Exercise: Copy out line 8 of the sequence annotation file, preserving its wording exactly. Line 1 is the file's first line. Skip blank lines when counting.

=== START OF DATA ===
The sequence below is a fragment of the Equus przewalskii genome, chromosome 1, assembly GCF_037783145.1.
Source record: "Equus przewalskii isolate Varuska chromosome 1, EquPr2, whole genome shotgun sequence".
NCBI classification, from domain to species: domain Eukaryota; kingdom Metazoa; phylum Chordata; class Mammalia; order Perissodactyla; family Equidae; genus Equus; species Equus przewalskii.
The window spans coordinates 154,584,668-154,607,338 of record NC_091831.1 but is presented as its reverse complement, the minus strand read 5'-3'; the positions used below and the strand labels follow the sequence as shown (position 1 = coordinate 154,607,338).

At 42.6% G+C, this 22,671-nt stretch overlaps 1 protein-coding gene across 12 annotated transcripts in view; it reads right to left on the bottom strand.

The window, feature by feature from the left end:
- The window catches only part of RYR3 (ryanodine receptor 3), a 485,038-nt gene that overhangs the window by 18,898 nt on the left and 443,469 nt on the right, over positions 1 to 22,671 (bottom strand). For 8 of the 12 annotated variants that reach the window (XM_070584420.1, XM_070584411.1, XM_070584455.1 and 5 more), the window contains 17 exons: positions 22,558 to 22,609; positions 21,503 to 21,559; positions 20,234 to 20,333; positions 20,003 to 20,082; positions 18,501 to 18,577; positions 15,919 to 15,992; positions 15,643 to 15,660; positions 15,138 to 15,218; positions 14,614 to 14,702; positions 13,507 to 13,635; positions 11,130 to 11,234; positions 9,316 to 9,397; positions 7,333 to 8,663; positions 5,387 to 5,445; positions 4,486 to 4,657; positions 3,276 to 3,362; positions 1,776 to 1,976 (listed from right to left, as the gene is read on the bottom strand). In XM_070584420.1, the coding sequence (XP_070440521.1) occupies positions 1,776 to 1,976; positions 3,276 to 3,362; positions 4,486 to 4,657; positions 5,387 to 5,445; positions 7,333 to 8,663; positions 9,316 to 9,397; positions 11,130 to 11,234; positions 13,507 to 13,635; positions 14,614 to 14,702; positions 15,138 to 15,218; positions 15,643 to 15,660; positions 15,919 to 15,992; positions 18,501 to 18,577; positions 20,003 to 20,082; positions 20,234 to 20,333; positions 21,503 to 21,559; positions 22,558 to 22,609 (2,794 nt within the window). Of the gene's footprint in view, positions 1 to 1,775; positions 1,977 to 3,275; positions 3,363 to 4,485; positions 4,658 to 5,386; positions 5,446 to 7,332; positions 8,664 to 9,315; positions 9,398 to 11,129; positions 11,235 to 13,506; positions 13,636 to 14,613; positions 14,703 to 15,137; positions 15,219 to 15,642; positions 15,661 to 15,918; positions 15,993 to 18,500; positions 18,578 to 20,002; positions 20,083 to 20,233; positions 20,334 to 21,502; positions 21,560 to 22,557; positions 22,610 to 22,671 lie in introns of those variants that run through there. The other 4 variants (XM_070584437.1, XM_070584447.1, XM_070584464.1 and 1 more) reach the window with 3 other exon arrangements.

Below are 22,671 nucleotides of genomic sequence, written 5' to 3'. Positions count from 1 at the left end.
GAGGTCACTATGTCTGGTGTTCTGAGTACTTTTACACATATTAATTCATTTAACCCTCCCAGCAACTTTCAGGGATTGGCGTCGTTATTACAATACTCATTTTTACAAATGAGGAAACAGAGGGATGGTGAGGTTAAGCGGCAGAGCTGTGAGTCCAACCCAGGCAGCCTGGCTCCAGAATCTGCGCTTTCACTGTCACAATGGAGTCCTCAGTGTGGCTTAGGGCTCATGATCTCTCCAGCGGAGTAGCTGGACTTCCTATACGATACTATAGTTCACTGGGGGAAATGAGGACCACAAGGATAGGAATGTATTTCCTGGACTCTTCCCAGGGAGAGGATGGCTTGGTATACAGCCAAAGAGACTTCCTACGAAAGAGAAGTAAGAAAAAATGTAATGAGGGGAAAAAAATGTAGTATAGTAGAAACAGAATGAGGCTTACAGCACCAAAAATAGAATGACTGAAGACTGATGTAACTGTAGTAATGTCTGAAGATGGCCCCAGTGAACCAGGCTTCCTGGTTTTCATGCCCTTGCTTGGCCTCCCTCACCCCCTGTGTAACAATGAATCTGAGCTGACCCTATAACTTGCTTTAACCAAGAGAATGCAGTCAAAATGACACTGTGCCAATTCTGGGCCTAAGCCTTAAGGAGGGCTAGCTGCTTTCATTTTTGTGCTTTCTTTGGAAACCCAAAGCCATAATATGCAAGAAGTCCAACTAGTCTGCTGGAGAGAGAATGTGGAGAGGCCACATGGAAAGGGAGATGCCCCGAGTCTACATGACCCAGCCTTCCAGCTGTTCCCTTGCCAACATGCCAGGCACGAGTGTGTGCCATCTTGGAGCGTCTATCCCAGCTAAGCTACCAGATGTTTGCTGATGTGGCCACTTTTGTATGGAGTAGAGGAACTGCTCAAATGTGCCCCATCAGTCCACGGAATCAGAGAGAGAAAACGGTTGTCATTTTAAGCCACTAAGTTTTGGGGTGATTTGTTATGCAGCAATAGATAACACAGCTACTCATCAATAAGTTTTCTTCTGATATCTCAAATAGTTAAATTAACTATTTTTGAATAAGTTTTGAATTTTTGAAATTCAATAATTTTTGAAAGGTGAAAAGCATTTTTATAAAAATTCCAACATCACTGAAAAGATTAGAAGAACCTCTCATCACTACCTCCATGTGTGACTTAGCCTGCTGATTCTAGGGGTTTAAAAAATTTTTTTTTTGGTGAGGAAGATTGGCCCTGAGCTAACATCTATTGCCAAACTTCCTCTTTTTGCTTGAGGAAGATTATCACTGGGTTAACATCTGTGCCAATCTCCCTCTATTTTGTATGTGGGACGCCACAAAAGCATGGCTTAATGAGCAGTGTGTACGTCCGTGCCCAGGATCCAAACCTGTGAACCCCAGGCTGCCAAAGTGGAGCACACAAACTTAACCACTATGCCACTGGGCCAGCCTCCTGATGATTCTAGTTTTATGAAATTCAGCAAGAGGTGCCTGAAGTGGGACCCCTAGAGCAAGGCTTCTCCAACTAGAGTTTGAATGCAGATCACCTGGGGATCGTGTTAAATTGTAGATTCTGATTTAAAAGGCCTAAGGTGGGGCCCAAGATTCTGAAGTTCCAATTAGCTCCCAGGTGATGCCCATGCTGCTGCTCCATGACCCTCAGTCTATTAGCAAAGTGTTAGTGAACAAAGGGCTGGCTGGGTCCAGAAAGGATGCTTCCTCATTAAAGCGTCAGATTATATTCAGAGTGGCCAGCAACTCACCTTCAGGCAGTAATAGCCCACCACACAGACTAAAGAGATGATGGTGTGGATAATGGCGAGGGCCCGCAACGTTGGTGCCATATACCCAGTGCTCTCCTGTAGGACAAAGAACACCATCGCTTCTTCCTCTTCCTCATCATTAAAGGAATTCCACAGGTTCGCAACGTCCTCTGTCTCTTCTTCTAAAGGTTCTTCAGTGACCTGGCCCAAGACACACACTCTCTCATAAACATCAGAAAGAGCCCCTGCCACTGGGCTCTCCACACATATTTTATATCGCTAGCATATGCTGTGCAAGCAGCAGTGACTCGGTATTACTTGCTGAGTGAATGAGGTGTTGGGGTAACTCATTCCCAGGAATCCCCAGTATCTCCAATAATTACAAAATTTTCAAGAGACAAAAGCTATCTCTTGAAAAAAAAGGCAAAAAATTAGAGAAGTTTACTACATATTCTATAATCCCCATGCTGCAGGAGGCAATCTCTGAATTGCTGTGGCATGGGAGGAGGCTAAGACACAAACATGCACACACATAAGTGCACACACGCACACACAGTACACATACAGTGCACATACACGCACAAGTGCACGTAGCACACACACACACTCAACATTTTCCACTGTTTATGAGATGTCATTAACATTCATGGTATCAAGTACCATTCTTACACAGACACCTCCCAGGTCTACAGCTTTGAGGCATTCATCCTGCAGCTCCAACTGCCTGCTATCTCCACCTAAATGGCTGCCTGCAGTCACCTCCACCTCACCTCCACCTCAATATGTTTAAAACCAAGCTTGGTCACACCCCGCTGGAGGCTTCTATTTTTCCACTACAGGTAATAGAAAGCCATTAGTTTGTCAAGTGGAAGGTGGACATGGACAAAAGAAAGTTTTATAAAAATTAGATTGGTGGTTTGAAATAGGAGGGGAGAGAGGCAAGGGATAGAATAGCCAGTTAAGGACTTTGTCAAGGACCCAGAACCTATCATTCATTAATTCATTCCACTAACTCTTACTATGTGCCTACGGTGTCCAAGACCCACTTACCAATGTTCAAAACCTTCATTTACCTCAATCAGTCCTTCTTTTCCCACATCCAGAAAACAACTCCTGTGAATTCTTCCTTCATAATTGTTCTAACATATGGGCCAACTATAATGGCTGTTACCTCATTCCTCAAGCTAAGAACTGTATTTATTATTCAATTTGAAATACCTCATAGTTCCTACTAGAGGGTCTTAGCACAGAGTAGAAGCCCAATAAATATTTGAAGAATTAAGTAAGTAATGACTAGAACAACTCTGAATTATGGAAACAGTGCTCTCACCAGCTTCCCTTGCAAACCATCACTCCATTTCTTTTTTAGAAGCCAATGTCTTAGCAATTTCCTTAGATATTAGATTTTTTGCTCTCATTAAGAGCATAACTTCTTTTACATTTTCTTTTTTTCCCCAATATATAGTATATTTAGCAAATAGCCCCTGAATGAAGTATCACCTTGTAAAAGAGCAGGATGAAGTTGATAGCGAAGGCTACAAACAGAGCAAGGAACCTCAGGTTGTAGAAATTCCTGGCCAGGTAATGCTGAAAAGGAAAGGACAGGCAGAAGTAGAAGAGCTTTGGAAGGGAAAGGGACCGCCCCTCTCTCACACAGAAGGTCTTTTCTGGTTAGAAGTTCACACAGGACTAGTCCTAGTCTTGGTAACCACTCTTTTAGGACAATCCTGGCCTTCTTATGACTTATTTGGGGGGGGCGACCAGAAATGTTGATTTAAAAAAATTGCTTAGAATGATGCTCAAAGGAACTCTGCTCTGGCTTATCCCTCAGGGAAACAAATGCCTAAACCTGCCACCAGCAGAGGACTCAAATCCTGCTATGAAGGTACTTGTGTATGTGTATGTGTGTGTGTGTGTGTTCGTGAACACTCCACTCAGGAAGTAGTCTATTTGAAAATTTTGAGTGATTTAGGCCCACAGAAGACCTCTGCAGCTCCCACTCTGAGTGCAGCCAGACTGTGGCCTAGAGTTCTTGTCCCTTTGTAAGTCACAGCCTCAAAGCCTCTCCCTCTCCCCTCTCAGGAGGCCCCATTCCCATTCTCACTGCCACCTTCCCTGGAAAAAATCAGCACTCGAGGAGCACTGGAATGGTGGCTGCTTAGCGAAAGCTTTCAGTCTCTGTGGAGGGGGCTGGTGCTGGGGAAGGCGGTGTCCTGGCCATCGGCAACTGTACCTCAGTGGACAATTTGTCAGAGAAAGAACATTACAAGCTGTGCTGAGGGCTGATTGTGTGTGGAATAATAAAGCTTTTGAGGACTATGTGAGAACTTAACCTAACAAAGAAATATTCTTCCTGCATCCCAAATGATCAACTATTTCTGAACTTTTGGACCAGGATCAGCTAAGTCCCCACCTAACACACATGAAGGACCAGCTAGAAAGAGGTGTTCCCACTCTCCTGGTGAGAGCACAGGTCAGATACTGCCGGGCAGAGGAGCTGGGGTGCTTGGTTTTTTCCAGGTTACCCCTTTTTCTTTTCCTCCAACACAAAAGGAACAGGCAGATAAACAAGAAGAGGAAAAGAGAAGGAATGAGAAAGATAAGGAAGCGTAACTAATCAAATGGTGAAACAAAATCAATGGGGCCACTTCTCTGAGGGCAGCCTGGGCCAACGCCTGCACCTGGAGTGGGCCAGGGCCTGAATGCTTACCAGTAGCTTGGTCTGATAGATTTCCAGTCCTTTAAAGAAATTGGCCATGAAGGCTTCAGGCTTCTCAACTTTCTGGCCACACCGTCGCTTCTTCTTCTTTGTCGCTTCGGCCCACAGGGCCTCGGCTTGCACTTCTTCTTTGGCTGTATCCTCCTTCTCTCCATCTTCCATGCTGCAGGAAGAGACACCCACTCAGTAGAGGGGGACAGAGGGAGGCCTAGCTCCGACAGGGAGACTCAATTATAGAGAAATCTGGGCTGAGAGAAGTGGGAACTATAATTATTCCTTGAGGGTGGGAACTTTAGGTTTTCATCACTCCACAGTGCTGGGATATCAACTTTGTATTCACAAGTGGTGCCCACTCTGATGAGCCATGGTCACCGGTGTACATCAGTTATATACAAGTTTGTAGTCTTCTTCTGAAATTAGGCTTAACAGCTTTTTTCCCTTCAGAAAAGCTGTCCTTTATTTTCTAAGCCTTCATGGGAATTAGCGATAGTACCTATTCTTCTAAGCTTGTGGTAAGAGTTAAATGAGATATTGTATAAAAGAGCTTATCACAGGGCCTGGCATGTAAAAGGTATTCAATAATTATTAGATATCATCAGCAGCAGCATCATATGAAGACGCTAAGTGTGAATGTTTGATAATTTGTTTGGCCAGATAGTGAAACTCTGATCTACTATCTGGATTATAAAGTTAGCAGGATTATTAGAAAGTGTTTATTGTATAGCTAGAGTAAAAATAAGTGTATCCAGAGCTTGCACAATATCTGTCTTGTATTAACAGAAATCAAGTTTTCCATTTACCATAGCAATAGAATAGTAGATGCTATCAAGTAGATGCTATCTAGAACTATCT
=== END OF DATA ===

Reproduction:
Below are 22,671 nucleotides of genomic sequence, written 5' to 3'. Positions count from 1 at the left end.